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Hypertension and diabetes mellitus have also increased deaths during the pandemic


Lidiane Nóbrega (Fiocruz News Agency)


Published in the journal PLOS Global Public Health, a study by Fiocruz researchers pointed out that mortality trends in Brazil, even excluding deaths from COVID-19, increased between 2020 and 2022. The investigation into possible causes found that the average number of deaths from diabetes mellitus and hypertension was higher than the global rates, when comparing mortality data between 2015 and 2019 and 2020 and 2022.

The study was coordinated by Rodrigo Moreira, a researcher at the Evandro Chagas National Institute of Infectious Diseases (INI/Fiocruz), with Leonardo Bastos and Antonio Pacheco as co-authors, both from Fiocruz's Scientific Computing Program (Procc/Fiocruz). The survey also involved researchers from the Getúlio Vargas Foundation and the University of Montreal (Canada). The mortality data used comes from the Mortality Information System (SIM), available on DataSUS. Population data was obtained from the Brazilian Institute of Geography and Statistics (IBGE) through the IBGE System of Automatic Recovery (Sidra).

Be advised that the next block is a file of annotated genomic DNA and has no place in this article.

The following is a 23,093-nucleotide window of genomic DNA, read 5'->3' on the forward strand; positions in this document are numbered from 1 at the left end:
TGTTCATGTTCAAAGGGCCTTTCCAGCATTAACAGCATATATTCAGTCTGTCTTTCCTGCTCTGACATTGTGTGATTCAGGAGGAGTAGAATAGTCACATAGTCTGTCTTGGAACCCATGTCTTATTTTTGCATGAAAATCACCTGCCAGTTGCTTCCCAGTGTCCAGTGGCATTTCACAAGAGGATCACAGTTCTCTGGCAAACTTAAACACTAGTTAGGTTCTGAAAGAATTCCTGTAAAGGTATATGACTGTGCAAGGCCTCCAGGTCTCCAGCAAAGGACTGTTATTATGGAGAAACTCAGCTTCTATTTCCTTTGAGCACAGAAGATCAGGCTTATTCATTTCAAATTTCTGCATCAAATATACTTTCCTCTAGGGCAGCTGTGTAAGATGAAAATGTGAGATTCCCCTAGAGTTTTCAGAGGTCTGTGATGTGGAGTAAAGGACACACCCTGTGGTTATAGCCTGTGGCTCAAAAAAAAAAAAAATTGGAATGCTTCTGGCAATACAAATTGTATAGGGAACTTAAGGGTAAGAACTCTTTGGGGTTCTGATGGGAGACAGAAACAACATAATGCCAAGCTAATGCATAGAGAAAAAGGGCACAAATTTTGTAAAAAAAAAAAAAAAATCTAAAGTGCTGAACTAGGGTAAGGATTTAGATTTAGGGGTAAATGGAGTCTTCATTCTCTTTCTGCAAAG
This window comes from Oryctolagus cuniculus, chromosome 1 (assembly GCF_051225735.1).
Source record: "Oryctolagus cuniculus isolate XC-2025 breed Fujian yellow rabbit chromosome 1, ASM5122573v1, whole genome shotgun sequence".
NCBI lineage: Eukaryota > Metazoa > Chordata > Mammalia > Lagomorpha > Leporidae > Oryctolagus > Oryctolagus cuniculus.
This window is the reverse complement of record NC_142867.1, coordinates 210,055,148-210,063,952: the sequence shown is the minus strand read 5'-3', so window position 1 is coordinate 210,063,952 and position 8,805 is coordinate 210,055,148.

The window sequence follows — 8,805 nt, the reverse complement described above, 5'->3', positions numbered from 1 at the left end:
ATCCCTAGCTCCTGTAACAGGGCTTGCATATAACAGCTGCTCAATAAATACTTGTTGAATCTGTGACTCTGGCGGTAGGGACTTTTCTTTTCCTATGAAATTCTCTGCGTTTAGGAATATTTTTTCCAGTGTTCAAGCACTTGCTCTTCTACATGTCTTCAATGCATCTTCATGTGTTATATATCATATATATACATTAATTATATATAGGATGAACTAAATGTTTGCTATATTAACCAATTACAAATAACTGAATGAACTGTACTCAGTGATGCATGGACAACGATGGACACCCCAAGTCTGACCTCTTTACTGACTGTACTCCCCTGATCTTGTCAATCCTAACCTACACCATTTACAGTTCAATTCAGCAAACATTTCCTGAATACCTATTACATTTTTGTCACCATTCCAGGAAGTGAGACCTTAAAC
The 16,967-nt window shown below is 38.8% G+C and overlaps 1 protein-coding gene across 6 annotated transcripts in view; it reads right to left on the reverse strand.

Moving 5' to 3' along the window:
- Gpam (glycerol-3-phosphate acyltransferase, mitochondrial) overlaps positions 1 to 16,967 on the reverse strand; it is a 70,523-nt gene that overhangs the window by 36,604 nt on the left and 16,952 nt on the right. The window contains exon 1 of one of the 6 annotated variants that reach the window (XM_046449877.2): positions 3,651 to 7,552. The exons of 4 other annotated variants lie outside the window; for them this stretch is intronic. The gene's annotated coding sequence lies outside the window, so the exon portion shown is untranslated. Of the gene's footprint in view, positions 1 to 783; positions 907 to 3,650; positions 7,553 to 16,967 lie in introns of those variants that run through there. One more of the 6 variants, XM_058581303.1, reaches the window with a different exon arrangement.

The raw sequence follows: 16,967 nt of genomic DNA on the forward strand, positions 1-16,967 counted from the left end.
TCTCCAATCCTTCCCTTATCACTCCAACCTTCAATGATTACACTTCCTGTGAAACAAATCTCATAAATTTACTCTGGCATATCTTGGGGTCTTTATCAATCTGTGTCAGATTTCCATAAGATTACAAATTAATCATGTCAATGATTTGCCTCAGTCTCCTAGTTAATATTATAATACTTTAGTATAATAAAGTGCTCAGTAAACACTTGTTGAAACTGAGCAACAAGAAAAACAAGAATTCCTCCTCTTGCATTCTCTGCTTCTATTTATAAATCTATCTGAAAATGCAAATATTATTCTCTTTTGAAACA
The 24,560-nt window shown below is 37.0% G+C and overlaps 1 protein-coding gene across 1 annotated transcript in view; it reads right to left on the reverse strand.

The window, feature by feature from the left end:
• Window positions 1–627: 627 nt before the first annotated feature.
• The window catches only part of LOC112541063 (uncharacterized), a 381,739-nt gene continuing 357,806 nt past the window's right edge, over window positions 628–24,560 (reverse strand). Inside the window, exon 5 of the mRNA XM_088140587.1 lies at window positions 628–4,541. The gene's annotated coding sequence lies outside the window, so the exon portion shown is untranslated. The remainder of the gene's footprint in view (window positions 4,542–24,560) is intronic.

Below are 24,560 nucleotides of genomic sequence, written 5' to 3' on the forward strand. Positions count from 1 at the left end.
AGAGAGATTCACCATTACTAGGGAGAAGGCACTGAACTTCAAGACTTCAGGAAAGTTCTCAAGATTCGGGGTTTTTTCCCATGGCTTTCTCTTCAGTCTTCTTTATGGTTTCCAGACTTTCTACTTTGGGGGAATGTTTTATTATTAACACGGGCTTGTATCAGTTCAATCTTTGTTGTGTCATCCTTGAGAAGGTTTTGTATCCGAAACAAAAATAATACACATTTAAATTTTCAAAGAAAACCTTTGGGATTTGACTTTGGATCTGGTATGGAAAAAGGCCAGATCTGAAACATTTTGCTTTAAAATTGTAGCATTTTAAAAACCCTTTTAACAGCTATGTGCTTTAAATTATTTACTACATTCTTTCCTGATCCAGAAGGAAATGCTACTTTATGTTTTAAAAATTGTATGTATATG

Titled Persistent High Mortality Rates for Diabetes Mellitus and Hypertension after Excluding Deaths Associated with COVID-19 in Brazil, 2020-2022, the article points out that, out of a total of 11,423,288 deaths registered in the country in the period assessed, mortality rates remained stable until 2019, but increased sharply in 2020 and 2021. There was a decrease in 2022, but still not to the previous level. When disregarding COVID-19 death records, the research showed that trends in diabetes mellitus, hypertension and cardiovascular diseases increased between 2020 and 2022, albeit more gently.

According to the survey, the increase in diabetes mellitus and hypertension began in the younger age groups (0-19 and 20-29, respectively). Overall, adjusted mortality rates were, respectively, 9% and 24% higher in 2020 and 2021 compared to 2015 to 2019, while in 2022 they were 2% lower.

As to cardiovascular diseases, the research showed that rates followed the same pattern as global rates - an increase in the years 2020 and 2021 and a return to lower levels in 2022. “The pandemic has had a lasting impact on mortality rates from these diseases and the figures analyzed highlight the need for continued attention to managing and preventing these diseases as part of public health strategies, both during and after the pandemic,” said the authors of the article.

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